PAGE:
Celio L.,Medical Oncology Unit 2 |
Frustaci S.,Centro Of Riferimento Oncologico |
Denaro A.,Medical Oncology Unit 2 |
Buonadonna A.,Centro Of Riferimento Oncologico |
And 9 more authors.
Supportive Care in Cancer | Year: 2011
Purpose: A phase III trial assessed the efficacy of palonosetron plus dexamethasone given once in preventing acute and delayed chemotherapy-induced nausea and vomiting (CINV) following a broad range of moderately emetogenic chemotherapy (MEC) regimens. Methods: This multicentre, randomized, open-label, non-inferiority trial evaluated two different treatment groups. One group received palonosetron (0.25 mg intravenously) and dexamethasone (8 mg intravenously) before chemotherapy, while the other was administered the same regimen on day 1 followed by dexamethasone 8 mg orally on days 2 and 3. The primary endpoint was complete response (CR; defined as no emetic episodes and no rescue medication) during the overall phase (days 1-5 after chemotherapy initiation). The non-inferiority margin was predefined as a 15% difference between groups in the primary endpoint. Results: Of 332 chemotherapy-naïve patients included in the intention-to-treat analysis, 65.1% were female, and 35.2% received anthracycline plus cyclophosphamide (AC)-based regimens. Overall CR rates were 67.5% for those administered dexamethasone only on day 1 (n=166), and 71.1% for those also administered dexamethasone on days 2 and 3 (n=166; difference -3.6% (95% confidence interval, -13.5 to 6.3)). CR rates were not significantly different between groups during the acute (0-24 h post-chemotherapy; 88.6% versus 84.3%; P=0.262) and delayed phases (days 2-5; 68.7% versus 77.7%; P=0.116). Conclusions: Palonosetron plus single-dose dexamethasone administered before common MEC regimens provide protection against acute and delayed CINV which is non-inferior to that of palonosetron plus dexamethasone for 3 days. However, the major benefit of the single-day regimen occurs in patients receiving non-AC MEC regimens. © 2010 The Author(s). Source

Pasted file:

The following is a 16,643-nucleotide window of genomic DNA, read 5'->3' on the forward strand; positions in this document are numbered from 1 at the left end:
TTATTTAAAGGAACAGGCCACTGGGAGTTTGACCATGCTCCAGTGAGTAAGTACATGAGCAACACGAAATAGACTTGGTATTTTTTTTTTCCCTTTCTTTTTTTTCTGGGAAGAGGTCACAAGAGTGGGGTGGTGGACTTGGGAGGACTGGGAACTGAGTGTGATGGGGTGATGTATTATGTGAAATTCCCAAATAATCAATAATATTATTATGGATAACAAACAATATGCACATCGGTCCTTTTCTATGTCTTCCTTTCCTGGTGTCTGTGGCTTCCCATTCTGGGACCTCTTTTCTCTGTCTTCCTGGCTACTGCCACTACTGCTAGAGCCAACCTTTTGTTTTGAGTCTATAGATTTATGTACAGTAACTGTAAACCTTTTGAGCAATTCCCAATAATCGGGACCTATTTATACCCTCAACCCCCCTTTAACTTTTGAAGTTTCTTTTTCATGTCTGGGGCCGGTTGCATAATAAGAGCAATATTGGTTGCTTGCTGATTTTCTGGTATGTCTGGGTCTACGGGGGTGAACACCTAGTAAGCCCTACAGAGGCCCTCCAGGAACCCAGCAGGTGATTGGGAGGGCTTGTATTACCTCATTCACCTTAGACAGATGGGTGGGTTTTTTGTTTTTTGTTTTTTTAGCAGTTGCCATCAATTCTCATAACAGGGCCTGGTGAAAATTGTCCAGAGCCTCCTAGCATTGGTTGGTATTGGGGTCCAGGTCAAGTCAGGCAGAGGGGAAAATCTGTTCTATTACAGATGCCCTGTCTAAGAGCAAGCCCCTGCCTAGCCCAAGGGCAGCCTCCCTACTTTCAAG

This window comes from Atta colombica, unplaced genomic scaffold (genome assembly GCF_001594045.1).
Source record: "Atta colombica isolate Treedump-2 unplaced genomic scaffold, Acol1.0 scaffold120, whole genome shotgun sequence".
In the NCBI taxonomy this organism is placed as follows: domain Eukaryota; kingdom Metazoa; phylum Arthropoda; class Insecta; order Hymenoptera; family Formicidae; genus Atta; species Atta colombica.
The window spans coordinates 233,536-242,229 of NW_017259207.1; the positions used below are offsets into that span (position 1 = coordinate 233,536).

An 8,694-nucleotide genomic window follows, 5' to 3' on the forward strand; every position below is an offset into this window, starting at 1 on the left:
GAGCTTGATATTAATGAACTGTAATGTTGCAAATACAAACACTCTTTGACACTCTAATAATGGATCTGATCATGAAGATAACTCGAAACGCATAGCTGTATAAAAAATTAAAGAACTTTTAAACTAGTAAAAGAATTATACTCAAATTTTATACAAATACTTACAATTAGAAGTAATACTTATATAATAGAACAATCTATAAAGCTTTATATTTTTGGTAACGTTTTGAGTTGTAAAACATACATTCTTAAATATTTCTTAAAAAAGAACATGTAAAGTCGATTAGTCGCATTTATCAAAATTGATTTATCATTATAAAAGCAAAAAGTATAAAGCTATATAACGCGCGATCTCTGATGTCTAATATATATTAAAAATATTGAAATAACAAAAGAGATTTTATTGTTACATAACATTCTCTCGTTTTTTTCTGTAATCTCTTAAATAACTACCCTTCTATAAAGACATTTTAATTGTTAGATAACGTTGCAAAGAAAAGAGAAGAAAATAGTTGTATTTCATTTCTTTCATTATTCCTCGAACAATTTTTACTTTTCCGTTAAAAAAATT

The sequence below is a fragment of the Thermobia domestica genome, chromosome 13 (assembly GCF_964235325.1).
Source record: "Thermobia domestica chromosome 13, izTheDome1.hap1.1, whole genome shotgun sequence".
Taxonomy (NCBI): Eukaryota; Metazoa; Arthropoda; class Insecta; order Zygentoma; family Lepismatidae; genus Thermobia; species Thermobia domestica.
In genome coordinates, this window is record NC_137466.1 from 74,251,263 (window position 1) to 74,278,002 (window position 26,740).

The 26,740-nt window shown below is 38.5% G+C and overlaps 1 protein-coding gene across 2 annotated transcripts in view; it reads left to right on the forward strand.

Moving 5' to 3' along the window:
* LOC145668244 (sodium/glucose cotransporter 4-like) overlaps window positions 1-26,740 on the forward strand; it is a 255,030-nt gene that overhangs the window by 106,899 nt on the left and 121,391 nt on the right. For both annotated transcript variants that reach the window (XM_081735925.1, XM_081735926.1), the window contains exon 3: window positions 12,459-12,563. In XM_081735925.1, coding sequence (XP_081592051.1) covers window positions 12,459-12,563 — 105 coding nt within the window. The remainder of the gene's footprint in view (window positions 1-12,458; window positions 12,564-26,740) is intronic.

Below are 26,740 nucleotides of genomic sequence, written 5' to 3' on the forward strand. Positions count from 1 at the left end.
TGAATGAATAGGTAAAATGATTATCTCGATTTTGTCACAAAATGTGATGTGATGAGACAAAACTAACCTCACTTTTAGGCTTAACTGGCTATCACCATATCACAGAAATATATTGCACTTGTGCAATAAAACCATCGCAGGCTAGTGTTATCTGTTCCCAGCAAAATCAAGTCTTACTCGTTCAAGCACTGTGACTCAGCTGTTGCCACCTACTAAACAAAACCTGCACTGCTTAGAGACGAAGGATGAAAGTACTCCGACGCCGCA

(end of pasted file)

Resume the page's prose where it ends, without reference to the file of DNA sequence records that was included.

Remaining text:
Bianda N.,Ospedale San Giovanni |
Di Valentino M.,Ospedale San Giovanni |
Priat D.,University of Zurich |
Segatto J.M.,Ospedale San Giovanni |
And 13 more authors.
European Heart Journal | Year: 2012